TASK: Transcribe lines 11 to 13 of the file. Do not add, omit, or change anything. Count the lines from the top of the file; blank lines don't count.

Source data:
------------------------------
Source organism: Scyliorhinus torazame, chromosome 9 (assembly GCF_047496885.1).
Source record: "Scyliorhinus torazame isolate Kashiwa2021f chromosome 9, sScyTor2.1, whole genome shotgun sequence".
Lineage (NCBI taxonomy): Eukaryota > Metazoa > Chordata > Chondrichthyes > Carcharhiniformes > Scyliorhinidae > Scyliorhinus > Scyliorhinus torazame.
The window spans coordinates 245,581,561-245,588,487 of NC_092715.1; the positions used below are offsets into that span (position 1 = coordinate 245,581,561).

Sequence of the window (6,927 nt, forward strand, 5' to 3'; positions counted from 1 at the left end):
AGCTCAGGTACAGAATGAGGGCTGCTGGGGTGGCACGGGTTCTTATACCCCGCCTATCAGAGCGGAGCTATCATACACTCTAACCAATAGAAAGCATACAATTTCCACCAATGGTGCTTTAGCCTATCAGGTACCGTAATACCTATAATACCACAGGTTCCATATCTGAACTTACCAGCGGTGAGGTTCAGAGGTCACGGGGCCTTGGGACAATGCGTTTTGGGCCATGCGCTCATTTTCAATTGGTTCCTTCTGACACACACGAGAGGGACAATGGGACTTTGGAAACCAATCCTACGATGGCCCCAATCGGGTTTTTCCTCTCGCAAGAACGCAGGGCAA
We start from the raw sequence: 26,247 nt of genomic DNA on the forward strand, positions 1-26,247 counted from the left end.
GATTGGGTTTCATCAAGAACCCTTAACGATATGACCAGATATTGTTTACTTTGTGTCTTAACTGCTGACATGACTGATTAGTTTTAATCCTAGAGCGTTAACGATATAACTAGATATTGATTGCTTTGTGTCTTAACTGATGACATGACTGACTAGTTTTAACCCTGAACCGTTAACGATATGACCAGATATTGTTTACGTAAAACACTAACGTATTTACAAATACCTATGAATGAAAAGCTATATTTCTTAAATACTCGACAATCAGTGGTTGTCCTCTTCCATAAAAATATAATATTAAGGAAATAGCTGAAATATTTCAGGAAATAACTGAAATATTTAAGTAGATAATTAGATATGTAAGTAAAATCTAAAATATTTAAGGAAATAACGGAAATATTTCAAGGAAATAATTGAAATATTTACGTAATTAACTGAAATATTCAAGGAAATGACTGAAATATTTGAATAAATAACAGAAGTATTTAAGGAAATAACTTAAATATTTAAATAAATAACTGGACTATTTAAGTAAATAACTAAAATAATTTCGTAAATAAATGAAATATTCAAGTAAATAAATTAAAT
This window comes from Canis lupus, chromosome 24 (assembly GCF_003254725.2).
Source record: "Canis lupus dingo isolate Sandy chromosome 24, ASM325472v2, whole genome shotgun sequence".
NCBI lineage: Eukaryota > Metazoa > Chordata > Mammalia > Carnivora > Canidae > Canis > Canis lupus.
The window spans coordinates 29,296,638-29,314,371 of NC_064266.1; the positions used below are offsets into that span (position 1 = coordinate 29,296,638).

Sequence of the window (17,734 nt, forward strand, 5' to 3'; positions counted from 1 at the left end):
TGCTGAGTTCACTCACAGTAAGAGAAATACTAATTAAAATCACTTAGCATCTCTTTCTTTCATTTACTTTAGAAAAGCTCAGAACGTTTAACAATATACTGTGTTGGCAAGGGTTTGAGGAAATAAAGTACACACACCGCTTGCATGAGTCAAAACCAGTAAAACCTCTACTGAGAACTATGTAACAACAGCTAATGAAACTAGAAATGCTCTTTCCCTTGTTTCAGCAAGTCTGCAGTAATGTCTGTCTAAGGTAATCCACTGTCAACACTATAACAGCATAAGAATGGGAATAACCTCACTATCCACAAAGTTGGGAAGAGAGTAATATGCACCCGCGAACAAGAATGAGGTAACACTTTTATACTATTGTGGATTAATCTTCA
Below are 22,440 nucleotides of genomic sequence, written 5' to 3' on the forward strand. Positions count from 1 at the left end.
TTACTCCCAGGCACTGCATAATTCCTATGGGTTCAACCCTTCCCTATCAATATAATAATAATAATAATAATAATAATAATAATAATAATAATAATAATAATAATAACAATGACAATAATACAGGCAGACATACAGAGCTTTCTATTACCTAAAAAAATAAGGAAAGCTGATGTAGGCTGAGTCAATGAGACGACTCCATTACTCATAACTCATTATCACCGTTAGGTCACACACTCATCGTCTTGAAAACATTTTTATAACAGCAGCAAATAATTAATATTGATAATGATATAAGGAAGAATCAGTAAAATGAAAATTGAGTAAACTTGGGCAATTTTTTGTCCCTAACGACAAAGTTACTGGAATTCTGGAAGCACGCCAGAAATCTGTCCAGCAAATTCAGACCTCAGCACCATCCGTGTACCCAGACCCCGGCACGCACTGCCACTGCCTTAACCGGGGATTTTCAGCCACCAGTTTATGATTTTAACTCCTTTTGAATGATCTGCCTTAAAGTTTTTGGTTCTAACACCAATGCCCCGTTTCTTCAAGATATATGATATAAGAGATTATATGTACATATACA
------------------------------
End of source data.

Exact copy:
NCBI lineage: Eukaryota > Metazoa > Chordata > Mammalia > Carnivora > Canidae > Canis > Canis lupus.
The window spans coordinates 29,296,638-29,314,371 of NC_064266.1; the positions used below are offsets into that span (position 1 = coordinate 29,296,638).

Sequence of the window (17,734 nt, forward strand, 5' to 3'; positions counted from 1 at the left end):